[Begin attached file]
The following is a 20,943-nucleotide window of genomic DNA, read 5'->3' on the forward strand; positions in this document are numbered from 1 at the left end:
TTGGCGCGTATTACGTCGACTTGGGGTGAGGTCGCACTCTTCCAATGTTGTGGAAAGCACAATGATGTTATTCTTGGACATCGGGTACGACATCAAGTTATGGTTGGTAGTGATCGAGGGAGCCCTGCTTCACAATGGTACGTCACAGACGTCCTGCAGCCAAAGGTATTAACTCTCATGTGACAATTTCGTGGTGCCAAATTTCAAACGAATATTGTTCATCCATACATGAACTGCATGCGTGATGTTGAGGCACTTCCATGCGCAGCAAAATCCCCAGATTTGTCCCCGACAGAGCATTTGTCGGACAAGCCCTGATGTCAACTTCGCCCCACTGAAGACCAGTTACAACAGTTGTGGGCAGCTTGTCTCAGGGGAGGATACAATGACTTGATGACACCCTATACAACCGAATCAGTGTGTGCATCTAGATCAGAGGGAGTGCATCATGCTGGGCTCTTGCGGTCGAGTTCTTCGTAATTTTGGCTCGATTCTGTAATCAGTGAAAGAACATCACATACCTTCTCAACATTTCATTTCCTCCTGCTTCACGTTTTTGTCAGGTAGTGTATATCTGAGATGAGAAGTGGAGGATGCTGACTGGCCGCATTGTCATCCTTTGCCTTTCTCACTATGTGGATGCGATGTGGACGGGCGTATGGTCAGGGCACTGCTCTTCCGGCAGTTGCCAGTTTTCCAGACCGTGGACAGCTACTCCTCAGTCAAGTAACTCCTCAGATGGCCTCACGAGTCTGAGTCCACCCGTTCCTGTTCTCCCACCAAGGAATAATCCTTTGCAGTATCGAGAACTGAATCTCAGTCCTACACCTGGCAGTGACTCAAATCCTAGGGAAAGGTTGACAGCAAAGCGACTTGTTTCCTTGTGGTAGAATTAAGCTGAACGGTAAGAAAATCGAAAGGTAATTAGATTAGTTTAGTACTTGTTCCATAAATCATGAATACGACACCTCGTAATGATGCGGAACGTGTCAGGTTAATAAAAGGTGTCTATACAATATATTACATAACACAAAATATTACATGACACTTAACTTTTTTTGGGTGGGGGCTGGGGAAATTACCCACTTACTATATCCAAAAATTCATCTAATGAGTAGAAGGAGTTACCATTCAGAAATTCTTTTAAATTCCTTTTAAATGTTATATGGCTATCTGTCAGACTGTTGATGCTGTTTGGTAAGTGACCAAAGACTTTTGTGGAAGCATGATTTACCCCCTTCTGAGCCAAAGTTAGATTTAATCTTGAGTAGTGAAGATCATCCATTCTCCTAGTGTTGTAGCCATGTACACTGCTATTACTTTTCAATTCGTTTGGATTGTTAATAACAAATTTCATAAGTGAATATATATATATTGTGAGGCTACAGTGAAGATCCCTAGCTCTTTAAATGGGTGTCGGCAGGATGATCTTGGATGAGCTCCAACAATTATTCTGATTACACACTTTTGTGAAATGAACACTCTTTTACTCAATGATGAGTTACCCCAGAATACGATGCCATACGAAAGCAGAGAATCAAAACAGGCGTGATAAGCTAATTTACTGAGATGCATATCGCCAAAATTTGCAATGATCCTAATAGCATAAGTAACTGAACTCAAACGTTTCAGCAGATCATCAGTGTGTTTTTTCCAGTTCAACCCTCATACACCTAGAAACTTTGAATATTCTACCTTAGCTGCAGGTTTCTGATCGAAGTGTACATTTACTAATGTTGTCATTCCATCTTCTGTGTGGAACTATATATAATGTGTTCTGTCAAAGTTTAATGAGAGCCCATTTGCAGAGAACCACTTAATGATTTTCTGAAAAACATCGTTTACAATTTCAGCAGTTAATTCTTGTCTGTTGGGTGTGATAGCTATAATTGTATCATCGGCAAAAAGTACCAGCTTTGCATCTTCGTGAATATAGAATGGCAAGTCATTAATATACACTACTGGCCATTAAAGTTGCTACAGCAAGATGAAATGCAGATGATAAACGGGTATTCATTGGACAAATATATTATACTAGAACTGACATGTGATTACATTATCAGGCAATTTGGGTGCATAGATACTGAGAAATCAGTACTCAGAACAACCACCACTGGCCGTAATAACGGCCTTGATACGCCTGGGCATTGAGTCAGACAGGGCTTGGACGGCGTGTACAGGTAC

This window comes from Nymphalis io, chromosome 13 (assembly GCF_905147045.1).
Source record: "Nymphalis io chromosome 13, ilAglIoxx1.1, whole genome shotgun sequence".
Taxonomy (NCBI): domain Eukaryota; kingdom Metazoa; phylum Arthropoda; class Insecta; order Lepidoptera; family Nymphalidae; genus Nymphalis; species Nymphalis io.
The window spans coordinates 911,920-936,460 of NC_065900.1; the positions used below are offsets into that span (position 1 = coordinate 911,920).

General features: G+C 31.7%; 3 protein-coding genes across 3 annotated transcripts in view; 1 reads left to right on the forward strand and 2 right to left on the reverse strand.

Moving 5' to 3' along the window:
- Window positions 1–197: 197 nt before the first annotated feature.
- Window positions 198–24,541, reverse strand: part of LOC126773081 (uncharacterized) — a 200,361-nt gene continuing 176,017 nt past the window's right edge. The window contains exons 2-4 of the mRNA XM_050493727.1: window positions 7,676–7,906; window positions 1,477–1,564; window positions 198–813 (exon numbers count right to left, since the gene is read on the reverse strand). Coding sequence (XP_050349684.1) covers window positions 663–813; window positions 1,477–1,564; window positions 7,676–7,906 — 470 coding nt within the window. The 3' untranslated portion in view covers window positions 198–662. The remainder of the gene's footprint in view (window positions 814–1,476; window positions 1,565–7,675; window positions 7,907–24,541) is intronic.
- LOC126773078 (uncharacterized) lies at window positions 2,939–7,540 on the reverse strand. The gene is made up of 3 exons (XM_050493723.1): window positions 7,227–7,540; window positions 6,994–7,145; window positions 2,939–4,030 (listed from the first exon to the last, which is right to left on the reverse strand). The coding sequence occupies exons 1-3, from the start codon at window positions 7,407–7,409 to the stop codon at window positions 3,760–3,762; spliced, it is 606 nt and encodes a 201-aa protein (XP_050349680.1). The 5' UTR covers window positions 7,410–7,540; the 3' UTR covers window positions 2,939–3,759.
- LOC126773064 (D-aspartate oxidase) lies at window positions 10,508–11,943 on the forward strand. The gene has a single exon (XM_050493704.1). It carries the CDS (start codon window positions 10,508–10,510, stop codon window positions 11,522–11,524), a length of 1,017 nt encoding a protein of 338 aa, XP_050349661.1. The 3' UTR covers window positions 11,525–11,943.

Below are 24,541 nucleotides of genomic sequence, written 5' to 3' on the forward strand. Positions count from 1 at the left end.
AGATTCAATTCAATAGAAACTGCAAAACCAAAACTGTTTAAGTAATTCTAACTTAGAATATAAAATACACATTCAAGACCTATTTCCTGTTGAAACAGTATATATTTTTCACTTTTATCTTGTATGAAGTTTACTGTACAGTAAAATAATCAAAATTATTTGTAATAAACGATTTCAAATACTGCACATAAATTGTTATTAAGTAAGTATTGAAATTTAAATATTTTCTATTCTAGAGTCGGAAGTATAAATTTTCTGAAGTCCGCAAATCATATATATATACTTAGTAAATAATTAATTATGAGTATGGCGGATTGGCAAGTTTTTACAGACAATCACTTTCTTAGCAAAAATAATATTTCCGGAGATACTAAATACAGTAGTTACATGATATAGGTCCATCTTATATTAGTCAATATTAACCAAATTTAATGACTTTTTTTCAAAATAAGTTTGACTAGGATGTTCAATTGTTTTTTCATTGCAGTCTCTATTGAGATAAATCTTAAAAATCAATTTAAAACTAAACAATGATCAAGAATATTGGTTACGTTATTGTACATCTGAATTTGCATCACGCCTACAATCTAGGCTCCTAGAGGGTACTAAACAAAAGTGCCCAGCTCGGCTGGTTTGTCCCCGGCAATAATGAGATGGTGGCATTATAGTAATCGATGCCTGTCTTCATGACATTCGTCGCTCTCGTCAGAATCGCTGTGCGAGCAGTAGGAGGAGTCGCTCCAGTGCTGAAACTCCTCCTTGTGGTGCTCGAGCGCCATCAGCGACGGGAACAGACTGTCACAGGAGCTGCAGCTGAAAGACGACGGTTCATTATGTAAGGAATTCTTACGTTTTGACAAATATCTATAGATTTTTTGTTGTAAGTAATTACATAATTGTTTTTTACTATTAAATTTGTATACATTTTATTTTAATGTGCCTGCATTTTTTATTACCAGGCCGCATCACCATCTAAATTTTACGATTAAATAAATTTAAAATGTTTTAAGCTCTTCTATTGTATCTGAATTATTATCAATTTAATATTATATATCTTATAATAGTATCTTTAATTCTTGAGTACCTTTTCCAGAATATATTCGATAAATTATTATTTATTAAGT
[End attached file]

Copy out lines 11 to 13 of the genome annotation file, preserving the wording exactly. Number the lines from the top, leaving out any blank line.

- LOC126773078 (uncharacterized) lies at window positions 2,939–7,540 on the reverse strand. The gene is made up of 3 exons (XM_050493723.1): window positions 7,227–7,540; window positions 6,994–7,145; window positions 2,939–4,030 (listed from the first exon to the last, which is right to left on the reverse strand). The coding sequence occupies exons 1-3, from the start codon at window positions 7,407–7,409 to the stop codon at window positions 3,760–3,762; spliced, it is 606 nt and encodes a 201-aa protein (XP_050349680.1). The 5' UTR covers window positions 7,410–7,540; the 3' UTR covers window positions 2,939–3,759.
- LOC126773064 (D-aspartate oxidase) lies at window positions 10,508–11,943 on the forward strand. The gene has a single exon (XM_050493704.1). It carries the CDS (start codon window positions 10,508–10,510, stop codon window positions 11,522–11,524), a length of 1,017 nt encoding a protein of 338 aa, XP_050349661.1. The 3' UTR covers window positions 11,525–11,943.

Below are 24,541 nucleotides of genomic sequence, written 5' to 3' on the forward strand. Positions count from 1 at the left end.